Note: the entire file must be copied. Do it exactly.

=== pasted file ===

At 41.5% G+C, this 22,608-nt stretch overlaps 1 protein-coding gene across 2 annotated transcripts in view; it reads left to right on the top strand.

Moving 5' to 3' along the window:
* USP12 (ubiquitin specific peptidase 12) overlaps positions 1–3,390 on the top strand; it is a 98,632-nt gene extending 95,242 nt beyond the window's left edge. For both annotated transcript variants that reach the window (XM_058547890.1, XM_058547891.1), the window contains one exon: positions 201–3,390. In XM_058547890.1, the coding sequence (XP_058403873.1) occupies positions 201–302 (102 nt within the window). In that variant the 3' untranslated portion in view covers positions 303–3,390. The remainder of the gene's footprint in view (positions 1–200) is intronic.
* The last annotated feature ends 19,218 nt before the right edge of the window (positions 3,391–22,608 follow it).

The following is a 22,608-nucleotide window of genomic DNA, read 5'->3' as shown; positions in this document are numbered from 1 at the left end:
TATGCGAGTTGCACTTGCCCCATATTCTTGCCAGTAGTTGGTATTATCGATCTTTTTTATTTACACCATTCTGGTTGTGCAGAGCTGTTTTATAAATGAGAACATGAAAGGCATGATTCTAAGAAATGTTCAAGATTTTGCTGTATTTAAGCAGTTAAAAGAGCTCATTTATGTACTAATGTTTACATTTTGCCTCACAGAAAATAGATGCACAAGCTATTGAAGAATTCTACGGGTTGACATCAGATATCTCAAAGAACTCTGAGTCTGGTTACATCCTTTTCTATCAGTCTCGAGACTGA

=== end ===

At 41.5% G+C, this 22,608-nt stretch overlaps 1 protein-coding gene across 2 annotated transcripts in view; it reads left to right on the top strand.

Moving 5' to 3' along the window:
* USP12 (ubiquitin specific peptidase 12) overlaps positions 1–3,390 on the top strand; it is a 98,632-nt gene extending 95,242 nt beyond the window's left edge. For both annotated transcript variants that reach the window (XM_058547890.1, XM_058547891.1), the window contains one exon: positions 201–3,390. In XM_058547890.1, the coding sequence (XP_058403873.1) occupies positions 201–302 (102 nt within the window). In that variant the 3' untranslated portion in view covers positions 303–3,390. The remainder of the gene's footprint in view (positions 1–200) is intronic.
* The last annotated feature ends 19,218 nt before the right edge of the window (positions 3,391–22,608 follow it).

The following is a 22,608-nucleotide window of genomic DNA, read 5'->3' as shown; positions in this document are numbered from 1 at the left end:
TATGCGAGTTGCACTTGCCCCATATTCTTGCCAGTAGTTGGTATTATCGATCTTTTTTATTTACACCATTCTGGTTGTGCAGAGCTGTTTTATAAATGAGAACATGAAAGGCATGATTCTAAGAAATGTTCAAGATTTTGCTGTATTTAAGCAGTTAAAAGAGCTCATTTATGTACTAATGTTTACATTTTGCCTCACAGAAAATAGATGCACAAGCTATTGAAGAATTCTACGGGTTGACATCAGATATCTCAAAGAACTCTGAGTCTGGTTACATCCTTTTCTATCAGTCTCGAGACTGA